Canadian Index ETF Reveiw

In a recent post The Accountant said “I know that we usually recommend investing in low cost index funds” – well ACTUALLY, we have never recommended that in a post – it is just what we talk about amongst ourselves.  But right now in this post I am going to recommend it:

I recommend that you invest in low cost index funds (the content of this post is my personal opinion and you should not take it as investment advice tailored to your specific circumstance).  

Everytime I read a book about value investing or stock picking I come away with the same conclusion – I do not have enough time to commit to researching all the available investment opportunities to successfully pick my own stocks and even if I did, that likely would not be enough to beat the market. I’d also need insight that all the others researching these opportunities don’t have – a tall ask.


No – here is a little secret: economists can not actually forecast the economy, we just take our best guess – it’s probably slightly more educated than a layperson’s best guess, but none of us are betting heavy on our guesses in Vegas.

So, what do you do if you realize that you can’t beat the market? Invest alongside the market in ETFs that charge a low fee and provide returns that are consistent with the market.  I started my index investing journey with a Canadian All Cap index ETF, TTP (TD Bank) which has a 0.08% MER fee.  But, as we learned from Larry Bates in ‘Beat the Bank’, we want the lowest fees possible, so I switched to VCN, a similar ETF with an MER of only 0.06%.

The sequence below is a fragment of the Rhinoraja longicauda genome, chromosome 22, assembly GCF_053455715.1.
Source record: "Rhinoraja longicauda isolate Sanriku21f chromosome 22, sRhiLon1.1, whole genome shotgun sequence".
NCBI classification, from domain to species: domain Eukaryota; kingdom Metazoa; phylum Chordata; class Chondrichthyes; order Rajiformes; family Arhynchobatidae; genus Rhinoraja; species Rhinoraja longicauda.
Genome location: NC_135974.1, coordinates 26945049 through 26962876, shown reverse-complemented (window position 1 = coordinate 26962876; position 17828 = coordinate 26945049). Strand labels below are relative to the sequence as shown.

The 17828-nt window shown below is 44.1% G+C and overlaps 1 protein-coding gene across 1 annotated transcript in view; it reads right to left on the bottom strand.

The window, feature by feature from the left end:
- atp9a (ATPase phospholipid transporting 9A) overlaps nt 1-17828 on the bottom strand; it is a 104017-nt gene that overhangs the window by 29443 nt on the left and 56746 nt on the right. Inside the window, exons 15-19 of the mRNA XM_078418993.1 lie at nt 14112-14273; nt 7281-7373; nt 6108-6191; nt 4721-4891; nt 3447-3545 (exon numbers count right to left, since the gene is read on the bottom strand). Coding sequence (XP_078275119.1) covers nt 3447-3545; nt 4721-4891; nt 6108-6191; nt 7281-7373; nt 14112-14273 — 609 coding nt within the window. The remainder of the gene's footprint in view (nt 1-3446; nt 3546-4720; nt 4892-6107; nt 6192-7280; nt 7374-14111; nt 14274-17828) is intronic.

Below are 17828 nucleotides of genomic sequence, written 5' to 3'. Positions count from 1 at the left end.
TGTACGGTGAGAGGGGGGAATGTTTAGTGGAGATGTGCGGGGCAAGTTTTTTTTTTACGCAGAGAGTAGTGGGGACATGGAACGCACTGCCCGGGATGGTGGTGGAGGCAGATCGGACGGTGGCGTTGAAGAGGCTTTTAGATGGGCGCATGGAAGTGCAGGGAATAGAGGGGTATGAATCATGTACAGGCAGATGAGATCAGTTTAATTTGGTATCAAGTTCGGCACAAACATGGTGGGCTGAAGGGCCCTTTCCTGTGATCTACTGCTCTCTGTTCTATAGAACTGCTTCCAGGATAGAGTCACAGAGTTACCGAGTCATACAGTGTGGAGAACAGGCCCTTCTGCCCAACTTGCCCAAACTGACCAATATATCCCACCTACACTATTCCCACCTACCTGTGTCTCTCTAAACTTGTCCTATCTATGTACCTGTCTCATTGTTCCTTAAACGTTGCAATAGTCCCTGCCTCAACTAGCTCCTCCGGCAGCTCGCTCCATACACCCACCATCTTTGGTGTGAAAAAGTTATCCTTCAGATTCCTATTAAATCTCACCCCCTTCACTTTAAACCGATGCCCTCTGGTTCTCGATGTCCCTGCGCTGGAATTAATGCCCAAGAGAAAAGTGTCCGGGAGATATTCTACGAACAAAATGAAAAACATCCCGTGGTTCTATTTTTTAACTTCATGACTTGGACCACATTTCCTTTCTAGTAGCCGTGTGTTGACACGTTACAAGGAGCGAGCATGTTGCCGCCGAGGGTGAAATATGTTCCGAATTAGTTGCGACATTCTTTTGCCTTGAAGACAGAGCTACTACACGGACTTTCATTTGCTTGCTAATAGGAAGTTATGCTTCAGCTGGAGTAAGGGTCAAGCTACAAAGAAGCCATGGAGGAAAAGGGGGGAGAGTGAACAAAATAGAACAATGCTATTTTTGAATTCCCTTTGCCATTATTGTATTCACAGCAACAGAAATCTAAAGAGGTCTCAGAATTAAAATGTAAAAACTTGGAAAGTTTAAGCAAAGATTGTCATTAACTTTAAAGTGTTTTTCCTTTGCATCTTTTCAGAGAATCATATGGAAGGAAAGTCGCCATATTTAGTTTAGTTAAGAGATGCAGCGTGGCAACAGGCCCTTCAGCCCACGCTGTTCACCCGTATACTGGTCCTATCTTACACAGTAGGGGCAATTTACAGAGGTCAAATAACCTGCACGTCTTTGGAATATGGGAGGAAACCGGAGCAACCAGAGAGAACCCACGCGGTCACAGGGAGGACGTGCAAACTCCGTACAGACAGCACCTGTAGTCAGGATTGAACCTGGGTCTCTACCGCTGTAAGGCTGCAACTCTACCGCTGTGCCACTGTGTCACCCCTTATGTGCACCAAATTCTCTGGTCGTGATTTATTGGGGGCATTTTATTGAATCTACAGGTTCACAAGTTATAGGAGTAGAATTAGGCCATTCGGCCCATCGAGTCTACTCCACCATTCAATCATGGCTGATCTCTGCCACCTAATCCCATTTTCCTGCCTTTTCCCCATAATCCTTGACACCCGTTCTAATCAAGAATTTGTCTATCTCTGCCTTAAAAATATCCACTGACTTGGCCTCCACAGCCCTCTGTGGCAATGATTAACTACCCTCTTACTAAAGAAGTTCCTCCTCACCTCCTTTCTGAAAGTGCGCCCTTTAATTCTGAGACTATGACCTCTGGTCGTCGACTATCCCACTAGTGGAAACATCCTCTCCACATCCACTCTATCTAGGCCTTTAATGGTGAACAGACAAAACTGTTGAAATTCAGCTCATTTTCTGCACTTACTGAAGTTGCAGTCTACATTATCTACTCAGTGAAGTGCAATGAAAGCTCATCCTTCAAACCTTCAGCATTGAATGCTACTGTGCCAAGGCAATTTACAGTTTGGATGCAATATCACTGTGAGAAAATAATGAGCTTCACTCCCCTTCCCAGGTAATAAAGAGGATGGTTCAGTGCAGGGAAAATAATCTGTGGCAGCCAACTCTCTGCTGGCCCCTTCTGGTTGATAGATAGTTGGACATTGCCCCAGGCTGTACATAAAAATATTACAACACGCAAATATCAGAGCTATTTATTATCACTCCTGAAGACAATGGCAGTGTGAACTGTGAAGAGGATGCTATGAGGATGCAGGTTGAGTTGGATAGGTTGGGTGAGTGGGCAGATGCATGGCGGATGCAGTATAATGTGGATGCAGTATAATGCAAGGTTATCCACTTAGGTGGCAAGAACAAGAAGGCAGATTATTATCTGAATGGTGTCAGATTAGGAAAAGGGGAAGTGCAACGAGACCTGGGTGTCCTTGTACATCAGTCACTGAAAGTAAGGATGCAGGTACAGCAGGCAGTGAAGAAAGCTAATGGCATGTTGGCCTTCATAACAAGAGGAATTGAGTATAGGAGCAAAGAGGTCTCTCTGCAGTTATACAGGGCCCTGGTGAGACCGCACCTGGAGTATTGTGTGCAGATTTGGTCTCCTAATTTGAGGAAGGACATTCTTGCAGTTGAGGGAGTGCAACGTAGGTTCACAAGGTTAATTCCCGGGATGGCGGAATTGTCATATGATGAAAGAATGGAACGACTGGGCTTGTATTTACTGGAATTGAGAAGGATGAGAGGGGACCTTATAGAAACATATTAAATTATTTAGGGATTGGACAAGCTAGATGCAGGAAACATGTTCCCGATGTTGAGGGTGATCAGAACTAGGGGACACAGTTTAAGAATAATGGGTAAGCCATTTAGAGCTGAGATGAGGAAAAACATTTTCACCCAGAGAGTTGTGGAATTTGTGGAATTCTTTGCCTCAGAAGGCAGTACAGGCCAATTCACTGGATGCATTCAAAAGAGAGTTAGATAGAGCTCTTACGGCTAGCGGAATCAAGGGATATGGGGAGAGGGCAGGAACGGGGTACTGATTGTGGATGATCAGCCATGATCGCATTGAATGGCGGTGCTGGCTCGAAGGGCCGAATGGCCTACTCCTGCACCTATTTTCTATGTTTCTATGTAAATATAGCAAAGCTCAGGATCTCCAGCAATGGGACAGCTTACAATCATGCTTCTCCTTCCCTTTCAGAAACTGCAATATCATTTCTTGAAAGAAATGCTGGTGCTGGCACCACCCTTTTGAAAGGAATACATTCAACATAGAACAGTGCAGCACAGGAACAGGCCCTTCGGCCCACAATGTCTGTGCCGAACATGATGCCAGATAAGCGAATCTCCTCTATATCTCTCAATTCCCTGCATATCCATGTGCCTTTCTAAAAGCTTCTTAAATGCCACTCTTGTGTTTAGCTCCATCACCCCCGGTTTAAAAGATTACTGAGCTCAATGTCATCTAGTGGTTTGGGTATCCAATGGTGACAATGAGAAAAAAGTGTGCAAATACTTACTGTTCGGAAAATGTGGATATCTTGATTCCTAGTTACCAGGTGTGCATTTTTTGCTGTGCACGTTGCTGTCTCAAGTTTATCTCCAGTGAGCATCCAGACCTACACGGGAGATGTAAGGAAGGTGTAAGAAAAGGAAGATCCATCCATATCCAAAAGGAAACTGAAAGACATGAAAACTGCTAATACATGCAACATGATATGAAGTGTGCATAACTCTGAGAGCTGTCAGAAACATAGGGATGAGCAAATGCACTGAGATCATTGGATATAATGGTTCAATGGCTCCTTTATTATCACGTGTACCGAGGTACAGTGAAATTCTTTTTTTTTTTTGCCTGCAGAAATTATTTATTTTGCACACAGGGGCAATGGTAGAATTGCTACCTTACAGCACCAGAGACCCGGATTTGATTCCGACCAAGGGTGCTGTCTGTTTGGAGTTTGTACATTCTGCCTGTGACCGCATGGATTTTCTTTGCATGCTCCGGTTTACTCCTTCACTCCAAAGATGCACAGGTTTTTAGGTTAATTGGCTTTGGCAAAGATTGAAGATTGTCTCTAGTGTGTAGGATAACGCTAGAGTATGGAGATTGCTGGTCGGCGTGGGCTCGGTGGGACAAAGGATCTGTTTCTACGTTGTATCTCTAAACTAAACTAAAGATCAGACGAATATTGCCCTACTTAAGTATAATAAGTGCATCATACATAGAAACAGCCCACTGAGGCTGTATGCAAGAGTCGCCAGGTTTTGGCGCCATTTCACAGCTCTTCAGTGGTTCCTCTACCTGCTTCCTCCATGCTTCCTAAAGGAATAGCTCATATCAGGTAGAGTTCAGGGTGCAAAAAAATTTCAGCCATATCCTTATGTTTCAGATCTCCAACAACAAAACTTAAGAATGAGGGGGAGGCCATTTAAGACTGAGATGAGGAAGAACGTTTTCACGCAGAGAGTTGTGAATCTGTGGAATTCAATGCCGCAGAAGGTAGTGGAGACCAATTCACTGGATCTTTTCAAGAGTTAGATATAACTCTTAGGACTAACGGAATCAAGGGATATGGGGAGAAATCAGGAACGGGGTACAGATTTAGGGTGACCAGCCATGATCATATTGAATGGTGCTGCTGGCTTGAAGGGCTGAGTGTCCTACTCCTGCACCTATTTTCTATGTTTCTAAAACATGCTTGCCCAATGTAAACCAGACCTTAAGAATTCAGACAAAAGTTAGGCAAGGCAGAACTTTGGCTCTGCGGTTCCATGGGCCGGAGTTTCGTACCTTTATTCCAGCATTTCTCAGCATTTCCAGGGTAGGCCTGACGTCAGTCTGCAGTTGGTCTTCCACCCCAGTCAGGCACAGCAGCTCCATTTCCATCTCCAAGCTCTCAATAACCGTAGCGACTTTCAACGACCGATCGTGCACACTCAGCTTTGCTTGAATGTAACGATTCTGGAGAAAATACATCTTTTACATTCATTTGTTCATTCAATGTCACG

Here are some other ETFs that I am considering:

Fund CodeNameMER
VCE Vanguard Canada Large Cap index0.06%
XIU ishares S&P/TSX 60 index0.18%
HXT Horizons S&P/TSX 60 index 0.03%
XIC ishares TSX Capped Composite index0.06%
ZCNBMO TSX Capped Composite index0.06%

You might say Hey – XIU and HXT track the same index but XIU’s fee is much higher, why are you even considering it? Well HXT is a different type of instrument that guarantees the return of the S&P/TSX60 before fees of 0.03 (to at least September 30, 2019) but does not actually invest the fund in the stock market, instead entering into loan arrangements with payments tied to the index.  I’m not sure if I understand this fund enough to invest in it but I am doing my research because of that low, low fee. Look out for an upcoming post that digs deeper into these Horizon ETFs.

The other funds listed in the table are the Canadian index ETFs with the lowest fees that I could find – but I’m not making any guarentees!

Disclosure, I already own a position in these ETFs and the content of this post is my personal opinion.

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